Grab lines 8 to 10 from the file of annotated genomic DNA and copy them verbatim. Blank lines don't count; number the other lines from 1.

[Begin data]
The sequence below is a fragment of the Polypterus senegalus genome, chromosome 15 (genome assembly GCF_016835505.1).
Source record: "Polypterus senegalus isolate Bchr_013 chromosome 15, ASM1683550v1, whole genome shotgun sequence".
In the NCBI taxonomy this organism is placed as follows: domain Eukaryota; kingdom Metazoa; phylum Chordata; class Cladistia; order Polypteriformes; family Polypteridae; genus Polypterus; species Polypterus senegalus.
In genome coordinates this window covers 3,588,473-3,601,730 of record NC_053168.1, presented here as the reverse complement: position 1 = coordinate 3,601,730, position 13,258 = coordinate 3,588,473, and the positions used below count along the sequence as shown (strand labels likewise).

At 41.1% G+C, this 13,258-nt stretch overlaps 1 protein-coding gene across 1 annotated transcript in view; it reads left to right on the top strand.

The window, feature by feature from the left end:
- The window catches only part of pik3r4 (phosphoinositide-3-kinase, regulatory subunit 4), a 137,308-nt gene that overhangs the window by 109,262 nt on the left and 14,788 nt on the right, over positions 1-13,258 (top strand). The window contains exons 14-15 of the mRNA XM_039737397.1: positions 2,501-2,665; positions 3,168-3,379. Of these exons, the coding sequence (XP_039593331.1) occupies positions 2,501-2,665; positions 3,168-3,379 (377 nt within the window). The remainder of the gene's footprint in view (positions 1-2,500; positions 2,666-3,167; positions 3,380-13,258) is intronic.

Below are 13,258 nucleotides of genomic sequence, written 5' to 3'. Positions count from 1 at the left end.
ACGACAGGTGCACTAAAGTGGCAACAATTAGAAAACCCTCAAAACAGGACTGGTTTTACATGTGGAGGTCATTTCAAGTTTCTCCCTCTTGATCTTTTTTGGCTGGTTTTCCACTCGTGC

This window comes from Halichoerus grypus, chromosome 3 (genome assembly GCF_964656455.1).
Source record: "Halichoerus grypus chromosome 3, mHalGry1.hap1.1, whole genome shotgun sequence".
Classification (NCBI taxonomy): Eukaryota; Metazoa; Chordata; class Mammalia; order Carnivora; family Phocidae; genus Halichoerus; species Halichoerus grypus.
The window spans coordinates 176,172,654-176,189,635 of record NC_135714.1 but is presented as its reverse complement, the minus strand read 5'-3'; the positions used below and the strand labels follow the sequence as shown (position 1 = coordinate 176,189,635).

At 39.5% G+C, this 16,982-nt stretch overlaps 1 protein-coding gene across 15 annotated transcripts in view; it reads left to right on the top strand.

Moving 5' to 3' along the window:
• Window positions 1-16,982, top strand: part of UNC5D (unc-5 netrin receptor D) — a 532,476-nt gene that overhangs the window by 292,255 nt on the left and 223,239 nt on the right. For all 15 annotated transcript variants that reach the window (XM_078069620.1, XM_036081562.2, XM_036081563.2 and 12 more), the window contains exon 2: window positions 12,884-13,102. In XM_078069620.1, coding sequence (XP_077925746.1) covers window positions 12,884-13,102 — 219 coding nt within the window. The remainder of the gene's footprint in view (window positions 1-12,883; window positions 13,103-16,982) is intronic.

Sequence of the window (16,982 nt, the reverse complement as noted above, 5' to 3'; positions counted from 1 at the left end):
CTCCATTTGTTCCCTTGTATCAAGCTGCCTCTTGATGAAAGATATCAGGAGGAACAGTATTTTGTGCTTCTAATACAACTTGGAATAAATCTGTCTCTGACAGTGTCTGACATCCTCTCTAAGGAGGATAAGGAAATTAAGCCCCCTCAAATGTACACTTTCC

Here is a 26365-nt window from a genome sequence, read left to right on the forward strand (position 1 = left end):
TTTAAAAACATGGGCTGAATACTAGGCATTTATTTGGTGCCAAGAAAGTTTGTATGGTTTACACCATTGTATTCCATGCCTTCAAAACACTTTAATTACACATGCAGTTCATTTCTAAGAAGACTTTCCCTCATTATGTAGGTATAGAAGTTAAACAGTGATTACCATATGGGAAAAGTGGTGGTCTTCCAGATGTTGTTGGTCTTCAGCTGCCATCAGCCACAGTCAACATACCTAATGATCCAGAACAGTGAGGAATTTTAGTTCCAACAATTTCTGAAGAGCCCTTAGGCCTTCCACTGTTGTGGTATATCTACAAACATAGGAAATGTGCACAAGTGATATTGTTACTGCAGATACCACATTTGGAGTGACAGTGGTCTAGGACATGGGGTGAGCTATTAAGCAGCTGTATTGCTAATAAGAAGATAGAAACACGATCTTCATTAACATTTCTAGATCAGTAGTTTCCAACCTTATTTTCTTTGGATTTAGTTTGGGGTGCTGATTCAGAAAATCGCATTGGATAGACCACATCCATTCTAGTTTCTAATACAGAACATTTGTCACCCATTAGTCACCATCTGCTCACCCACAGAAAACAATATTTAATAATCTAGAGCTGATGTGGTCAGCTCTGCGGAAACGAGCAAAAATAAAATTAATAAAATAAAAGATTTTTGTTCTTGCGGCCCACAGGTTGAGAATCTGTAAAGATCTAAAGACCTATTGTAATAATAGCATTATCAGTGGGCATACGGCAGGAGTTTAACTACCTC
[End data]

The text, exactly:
Below are 13,258 nucleotides of genomic sequence, written 5' to 3'. Positions count from 1 at the left end.
ACGACAGGTGCACTAAAGTGGCAACAATTAGAAAACCCTCAAAACAGGACTGGTTTTACATGTGGAGGTCATTTCAAGTTTCTCCCTCTTGATCTTTTTTGGCTGGTTTTCCACTCGTGC

This window comes from Halichoerus grypus, chromosome 3 (genome assembly GCF_964656455.1).